Join Date: Mar 2008
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I have had a coronado 41 since 2006 and some things are true in my case. while we have found issues such as keel to hull joint issues and a couple of soft spots in the deck, both were maintenance issues that were ignored by the previous owner.
if the previous owner had re-bed the deck hardware in anything but silicone the stanchion bases wouldn't have leaked and got the core wet with fresh water. and if the PO had not let fresh water flood the bilge for about a decade I wouldn't have keel bolt issues. both of the issues I knew about when I purchased the vessel and were obvious.
you may ask "if you knew about those problems, why did you buy it?" because it was a good boat that needed a little bit of work, and she was a good buy for the money.
the truth is that coronado 41s are heavily built vessels that are not considered blue water boats only for the lack of sufficient water and fuel tanks. mine came from the factory with 40g water and 35g fuel. this makes her a coastal cruiser until I replace the original tanks with larger ones which take up all of the wasted space that went unused.
I find the cor-41 to be sea kindly while sailing, but when there is no wind she acts like any other boat with a 50% ballast to displacement ratio, this makes her recover from rolling too quickly, but this makes her more stable while sailing. with canvas up she barely feels chop on the beam and rarely reaches 20 degrees heel. under power with the original perkins 4-108, she moves along at about 6.5-7kts while burning about 1 gal per hour, but if you slow things down a bit to 5-5.5 kts she sips along at about 1/2 gal per hour. under sail she moves along efficiently for a vessel of her tonnage, needing only 10kts of wind to achieve her hull speed on a beam reach. while some may think that she has more windage from her flush deck, the truth is that she has little more windage above the waterline than other designs, the diference is that the height of the cabin is the entire width of the boat, not just in the middle. the rig is well designed with a short stout keel stepped mast supported with over-sized mast-head standing rigging. the shroud chainplates are through-deck type bolted to heavy all glass structural members, and fore and back stays through-bolted to the stem and stern.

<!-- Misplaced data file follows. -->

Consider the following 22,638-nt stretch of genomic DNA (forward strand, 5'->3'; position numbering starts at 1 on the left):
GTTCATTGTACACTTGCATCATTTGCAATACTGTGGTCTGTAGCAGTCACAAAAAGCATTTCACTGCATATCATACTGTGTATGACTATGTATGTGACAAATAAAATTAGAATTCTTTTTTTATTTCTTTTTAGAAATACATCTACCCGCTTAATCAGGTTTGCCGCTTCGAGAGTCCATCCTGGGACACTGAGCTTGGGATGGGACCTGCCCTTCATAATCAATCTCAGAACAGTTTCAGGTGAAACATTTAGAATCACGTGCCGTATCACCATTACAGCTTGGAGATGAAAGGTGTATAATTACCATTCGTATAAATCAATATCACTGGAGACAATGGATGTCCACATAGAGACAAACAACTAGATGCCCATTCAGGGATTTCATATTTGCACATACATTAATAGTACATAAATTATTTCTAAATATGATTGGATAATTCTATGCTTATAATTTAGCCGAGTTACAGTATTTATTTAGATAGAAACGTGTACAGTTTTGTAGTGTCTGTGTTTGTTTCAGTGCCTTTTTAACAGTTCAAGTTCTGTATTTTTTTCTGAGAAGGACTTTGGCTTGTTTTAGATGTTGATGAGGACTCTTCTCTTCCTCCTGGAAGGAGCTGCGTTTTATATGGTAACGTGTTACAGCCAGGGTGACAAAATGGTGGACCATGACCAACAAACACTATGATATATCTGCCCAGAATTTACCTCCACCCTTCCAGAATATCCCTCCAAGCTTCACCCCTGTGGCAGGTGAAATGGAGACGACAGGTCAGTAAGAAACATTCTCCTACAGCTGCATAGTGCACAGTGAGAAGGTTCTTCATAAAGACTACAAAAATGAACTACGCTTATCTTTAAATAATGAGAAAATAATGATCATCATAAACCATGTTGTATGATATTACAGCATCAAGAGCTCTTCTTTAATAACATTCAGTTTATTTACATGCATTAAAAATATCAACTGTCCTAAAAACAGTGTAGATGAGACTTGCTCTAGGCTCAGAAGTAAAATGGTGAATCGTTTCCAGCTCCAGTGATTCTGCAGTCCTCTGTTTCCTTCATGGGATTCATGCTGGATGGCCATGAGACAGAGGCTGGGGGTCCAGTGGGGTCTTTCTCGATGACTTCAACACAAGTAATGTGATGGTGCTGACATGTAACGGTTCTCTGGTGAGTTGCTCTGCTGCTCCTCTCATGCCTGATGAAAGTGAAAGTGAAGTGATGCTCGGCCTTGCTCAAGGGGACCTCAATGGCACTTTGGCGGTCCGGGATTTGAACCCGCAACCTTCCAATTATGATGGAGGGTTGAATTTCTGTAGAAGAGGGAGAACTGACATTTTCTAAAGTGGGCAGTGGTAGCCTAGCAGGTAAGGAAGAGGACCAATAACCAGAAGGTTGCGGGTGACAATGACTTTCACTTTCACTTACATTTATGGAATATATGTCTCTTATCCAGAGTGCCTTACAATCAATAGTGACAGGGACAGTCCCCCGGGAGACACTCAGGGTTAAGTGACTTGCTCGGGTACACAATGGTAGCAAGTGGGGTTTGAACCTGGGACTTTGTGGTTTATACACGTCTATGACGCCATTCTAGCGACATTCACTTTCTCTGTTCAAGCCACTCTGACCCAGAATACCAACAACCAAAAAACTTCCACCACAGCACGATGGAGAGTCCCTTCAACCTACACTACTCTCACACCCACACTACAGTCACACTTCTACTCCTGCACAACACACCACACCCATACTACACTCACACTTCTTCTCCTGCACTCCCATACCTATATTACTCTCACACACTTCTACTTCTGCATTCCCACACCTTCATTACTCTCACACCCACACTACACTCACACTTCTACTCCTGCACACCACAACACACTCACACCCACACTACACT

while this boat has hull stiffening members, there are very little full height bulkheads, as is seen in modern cruisers. this allows some flexibility in the hull, while maximizing open space.
while turning this vessel into a world cruiser we will need to make several changes; tanks, upgrade steering to hydraulic, install an autopilot alternate power(solar panels) and more. this is comon to find more work than you think in a boat of this age, but as long as you use her you will get the money out of her.
I am happy with my coronado 41 and you will be too